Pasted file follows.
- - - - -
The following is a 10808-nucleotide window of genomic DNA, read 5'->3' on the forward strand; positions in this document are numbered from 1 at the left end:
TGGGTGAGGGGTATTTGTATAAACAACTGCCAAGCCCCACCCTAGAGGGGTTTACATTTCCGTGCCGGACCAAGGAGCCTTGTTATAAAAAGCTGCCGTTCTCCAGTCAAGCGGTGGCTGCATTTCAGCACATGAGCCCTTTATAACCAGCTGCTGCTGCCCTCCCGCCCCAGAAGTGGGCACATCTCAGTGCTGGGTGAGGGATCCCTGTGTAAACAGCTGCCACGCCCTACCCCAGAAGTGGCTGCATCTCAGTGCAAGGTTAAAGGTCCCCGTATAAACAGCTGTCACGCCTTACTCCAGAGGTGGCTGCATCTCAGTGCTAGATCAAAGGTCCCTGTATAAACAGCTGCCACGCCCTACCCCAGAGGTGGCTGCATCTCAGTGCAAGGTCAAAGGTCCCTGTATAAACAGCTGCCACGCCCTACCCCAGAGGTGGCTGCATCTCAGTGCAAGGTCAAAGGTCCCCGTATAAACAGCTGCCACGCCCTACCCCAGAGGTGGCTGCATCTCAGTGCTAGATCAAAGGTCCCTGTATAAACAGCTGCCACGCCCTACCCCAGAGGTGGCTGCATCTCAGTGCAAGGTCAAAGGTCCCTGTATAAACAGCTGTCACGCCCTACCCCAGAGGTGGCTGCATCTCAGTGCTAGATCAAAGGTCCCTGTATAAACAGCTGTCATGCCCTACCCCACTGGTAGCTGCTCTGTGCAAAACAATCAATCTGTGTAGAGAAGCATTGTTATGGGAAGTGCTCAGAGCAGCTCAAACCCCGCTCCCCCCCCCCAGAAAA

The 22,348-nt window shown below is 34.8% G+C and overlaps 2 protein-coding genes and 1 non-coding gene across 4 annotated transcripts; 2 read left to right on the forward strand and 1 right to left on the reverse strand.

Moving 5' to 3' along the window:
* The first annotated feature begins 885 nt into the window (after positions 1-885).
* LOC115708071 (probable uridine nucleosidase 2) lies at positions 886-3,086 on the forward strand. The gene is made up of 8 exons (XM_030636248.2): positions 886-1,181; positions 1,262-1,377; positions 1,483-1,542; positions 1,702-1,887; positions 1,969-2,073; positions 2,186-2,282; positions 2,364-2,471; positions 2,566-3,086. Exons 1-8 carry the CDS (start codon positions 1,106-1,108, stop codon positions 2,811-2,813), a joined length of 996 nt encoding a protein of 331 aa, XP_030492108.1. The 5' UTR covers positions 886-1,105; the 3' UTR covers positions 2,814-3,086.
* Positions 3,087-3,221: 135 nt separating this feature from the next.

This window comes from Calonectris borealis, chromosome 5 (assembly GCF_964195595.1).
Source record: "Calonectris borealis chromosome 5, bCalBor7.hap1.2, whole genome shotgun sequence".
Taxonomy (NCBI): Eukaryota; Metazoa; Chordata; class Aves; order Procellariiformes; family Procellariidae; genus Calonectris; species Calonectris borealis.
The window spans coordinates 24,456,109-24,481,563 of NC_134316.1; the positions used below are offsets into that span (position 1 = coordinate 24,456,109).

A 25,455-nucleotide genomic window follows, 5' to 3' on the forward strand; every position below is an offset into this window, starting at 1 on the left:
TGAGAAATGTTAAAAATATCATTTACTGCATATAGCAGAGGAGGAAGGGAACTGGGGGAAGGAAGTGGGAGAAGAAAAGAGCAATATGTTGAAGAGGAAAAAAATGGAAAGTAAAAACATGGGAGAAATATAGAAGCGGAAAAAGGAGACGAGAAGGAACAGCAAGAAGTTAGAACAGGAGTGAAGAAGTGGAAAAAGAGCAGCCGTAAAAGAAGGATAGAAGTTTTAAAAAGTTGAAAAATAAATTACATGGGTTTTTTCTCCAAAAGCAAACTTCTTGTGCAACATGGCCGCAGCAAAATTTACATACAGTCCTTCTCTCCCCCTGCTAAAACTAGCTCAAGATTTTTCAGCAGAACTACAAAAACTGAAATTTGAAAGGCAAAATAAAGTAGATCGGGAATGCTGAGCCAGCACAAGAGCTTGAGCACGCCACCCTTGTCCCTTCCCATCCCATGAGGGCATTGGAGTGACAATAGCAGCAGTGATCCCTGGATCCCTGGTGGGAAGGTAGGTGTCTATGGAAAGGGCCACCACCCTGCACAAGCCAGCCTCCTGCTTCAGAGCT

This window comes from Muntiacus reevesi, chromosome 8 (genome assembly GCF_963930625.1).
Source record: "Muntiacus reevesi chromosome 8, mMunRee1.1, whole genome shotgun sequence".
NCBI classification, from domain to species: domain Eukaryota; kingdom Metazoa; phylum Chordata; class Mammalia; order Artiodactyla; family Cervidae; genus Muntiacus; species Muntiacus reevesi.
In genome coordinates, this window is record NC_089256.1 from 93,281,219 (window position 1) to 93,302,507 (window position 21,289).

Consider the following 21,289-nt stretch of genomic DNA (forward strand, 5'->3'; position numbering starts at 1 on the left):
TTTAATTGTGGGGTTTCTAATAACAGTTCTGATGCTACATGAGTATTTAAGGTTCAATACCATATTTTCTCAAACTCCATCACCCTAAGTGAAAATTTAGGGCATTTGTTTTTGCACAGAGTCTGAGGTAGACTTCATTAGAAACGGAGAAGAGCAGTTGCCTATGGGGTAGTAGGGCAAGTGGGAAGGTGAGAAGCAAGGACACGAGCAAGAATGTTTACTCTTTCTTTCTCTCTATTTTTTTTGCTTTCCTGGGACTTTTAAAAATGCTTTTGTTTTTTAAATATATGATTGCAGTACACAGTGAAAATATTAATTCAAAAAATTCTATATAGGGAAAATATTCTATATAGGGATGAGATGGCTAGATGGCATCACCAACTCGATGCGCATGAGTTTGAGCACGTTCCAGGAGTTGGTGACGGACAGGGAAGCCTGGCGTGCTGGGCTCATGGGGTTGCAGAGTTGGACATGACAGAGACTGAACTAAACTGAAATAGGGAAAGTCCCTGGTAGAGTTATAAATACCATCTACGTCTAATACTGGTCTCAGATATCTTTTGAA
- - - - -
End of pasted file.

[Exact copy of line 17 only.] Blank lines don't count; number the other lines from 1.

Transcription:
In genome coordinates, this window is record NC_089256.1 from 93,281,219 (window position 1) to 93,302,507 (window position 21,289).